Always write/document/commit your code as if someone else will have to pick it up in the morning. Even if nobody else ever does, you'll still be glad when you have to revisit today's code in a couple of months or years.

I demanded that our entire subversion history be ported to git when we switched. And sure enough, this year I've had to go all the way back to a commit from 2008 to figure out the rationale behind some code.
 
2021-09-13 9:07:02 AM  

aerojockey: t3knomanser: aerojockey: The revision control system is something that you should think about as little as possible.

Here's the counter-argument to that: the ways in which your code changes constitute valuable documentation. What changed, when, and why, and how it impacts future changes, is valuable.

Yeah, it's called, "you run a small test suite and enter a reasonably detailed commit message".  Which is enough for all but the most complex projects, and is what I consider as little as possible.  The RCS keeps track of all the other stuff for you.

BTW, none of what you wrote is a counter-argument to what I said.  You were arguing with a ghost who claimed you should never think about your RCS.  I said you should think about it as little as possible.  Which, to be fair, is a bit of a shortcut to saying your RCS should not be something you have to think about more than you have to, but I think it should've got point across.


This might be suitable for a solo dev or a small team but anything larger than that and you need a bit more rigor
 
2021-09-13 9:22:06 AM  

aerojockey: Yeah, it's called, "you run a small test suite and enter a reasonably detailed commit message".  Which is enough for all but the most complex projects, and is what I consider as little as possible.


So, I'm detecting a trend of weaselwords here. And sure, we're talking in the abstract, so it's hard to be concrete, but "as little as possible" is something I'd potentially agree with, if we could agree on the definition of "little". And "reasonably detailed commit message", I might agree with, depending on the definition of "reasonably detailed".

When I'm planning out a complex feature, an "epic" or whatever the buzzword is, I tend to be thinking several commits ahead, which if you ask me, is as little as possible. Since I'm often working in an environment where I have lots of microcommits because that's the quickest way to get experimental code changes onto the hardware that needs to run them (because I do embedded stuff), I'm thinking about how I'm going to go back and squash them into one single, clean commit. When I'm being disciplined (which again, isn't often enough), I might spend an hour or two going back through the commit history and trying to condense a bunch of microexperiments into one cohesive coherent commit that encapsulates the narrative and everything I learned by experimenting.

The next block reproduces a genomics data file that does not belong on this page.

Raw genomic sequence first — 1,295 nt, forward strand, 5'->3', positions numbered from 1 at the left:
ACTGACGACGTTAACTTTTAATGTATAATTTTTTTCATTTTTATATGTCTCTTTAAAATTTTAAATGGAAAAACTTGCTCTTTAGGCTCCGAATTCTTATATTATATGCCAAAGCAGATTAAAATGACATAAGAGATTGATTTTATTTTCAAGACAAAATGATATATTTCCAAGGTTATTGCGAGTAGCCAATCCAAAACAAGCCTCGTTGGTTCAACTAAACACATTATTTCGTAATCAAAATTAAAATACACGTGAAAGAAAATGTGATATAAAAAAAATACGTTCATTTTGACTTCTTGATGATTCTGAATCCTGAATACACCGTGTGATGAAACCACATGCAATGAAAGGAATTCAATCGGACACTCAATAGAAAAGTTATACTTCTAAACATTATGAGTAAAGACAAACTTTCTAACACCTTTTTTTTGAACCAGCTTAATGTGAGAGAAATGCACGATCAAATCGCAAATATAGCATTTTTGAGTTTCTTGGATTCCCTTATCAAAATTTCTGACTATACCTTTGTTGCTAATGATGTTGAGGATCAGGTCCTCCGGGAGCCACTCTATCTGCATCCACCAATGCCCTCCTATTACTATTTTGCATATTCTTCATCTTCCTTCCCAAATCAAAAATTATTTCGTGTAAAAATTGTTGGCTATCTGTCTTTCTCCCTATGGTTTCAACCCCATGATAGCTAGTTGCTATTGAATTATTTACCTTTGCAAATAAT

If you ask me, that's as "little as possible", and "reasonably detailed".
 
2021-09-13 9:31:27 AM  
Because I got into Software development so that I could write the same damn things multiple times : 

1. Write how to break down the feature and achieve it in Jira / feature tracking software
2. Write comments in the code relating how the design of the feature works
3. write a description of the feature in the commit message
4. Write a description and justification of the feature in the merge?

oh... and ...
5. Write the code for the feature.

And if any of these are inconsistent (they will be) or use different language (they will) you get dinged for it.

Linus : 

Frack off and refactor the git command line interface, you pompous shiatehead.
 
2021-09-13 9:45:49 AM  

rubi_con_man: 1. Write how to break down the feature and achieve it in Jira / feature tracking software


Ideally, the developer doesn't do this. That's more of a product owner/analyst task.

rubi_con_man: 2. Write comments in the code relating how the design of the feature works


Sparingly- I think the important thing for code comments is that they need to provide insight into why the code exists, and it's useful to have at least some of that in line with the code itself. Not so much "why" from a feature standpoint, but "why I made this specific implementation choice right here on this line".

rubi_con_man: 3. write a description of the feature in the commit message


This is your main explanation of "why" this code exists. What it does, how it connects to existing code, what other developers (and potentially users) could expect to see differently.

rubi_con_man: 4. Write a description and justification of the feature in the merge?


Again, not a thing you should do. There shouldn't be merges, as a general rule. Just rebase branches on each other. This means your release branch is a purely linear series of commits, with no merge commits.

rubi_con_man: Frack off and refactor the git command line interface, you pompous shiatehead.


It is a really shiatty and confusing CLI interface.
 
2021-09-13 10:24:44 AM  

EnzoTheCoder: What a prick, talking like he owns the goddamn thing.


POS Microsoft owns it.

Which explains alot
 
2021-09-13 10:36:41 AM  

SoupGuru: What's the difference between being triggered and having opinions?

Sure, he expresses his opinions bluntly on occasion but I've never seen him need a safe space or anything.

Seems more like other people get triggered when he weighs in on something.


Because those more people are more disgenuine and not open minded enough to admit that others might be honest and know more abt the subject than them.

Murca
 
2021-09-13 10:40:20 AM